I'm embarrassed to admit it, embarrassed because it took graduate school to teach me something it's hard to imagine I didn't learn much earlier. I don't want to blame my teachers. I don't think of them as nincompoops. If I didn't learn what I should, I probably wasn't listening. But I'll never forget working on some graduate school research paper—probably something about John Milton—and stumbling on history so elementary I was embarrassed I didn't know it.
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I have three fantastic student interns this year who are learning about the hard work of welcoming. At our college’s Presbyterian House we host a “Dinner and Devotion” program every Sunday that we advertise as “All Students Welcome.” Of course, not all students feel welcome attending a religious and spiritual life program, unless you work hard to let them know that you mean it—that they really are all welcome.
The recent furor about the closure of the religious studies department at the University of Stirling in Scotland made me think again about the value of studying theology at university. In response to something a friend posted about this on Facebook, I remarked that it was not for nothing that theology was called “the Queen of the Sciences,” and it probably does a better job of equipping people for management than an MBA.
They can’t pay you enough money to do a job you hate. I have a lot of lasting memories of my grandfather—homegrown tomatoes, “Heart and Soul” duets on the piano—but that’s the primary piece of wisdom I remember him passing along to me. And it’s a good one.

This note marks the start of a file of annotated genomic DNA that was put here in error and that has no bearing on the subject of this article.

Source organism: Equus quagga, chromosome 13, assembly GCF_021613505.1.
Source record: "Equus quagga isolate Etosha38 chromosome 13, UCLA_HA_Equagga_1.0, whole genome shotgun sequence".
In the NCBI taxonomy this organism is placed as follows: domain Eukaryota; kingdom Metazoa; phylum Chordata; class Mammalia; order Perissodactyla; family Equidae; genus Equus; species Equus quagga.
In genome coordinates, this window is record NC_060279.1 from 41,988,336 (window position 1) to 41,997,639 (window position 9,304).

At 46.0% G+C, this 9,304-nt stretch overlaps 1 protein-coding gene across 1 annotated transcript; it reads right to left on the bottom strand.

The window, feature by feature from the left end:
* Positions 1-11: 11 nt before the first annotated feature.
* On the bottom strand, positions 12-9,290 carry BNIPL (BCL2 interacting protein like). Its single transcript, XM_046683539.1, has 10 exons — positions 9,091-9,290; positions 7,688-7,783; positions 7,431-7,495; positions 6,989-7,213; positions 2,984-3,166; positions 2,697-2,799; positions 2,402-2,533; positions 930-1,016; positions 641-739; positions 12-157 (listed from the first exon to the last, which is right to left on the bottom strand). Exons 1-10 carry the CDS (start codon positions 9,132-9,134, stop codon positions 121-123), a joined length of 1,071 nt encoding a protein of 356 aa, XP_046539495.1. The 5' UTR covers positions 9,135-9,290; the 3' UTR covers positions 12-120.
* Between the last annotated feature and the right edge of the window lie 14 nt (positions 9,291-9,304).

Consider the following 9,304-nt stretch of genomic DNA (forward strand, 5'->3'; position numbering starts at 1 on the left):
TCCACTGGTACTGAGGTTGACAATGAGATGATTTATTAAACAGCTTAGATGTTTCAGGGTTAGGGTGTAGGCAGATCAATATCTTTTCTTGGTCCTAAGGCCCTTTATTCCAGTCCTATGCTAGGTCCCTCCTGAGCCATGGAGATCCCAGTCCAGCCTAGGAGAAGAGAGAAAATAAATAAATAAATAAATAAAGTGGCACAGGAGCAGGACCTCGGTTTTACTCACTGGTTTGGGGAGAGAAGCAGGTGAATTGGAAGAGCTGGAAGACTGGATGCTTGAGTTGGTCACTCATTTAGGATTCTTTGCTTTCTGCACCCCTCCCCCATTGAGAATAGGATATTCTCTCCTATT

Two of my frequent routes include an arcade of trees. Neither is very long—one just a block, the other maybe a quarter-mile. But even when the branches are bare, the trees form this graceful archway that we drive through. As I went though one the other day, I started wondering about the person or persons who planted those trees.
I’ve seen a few people on Facebook share an image from theologian Benjamin Corey and I have to say that it bothers me.
I plopped the baby on the ground beside me, mail already scattered across the grass like clumsy confetti. He lunged for the letters; I snatched them up and sighed. A long, muggy summer afternoon; too-hot kids whining about everything under the sultry sun and still hours to go before dinner. The baby grabbed the envelopes again. I gave in. Junk mail; who cares, he was happy. So I reached for the magazine instead.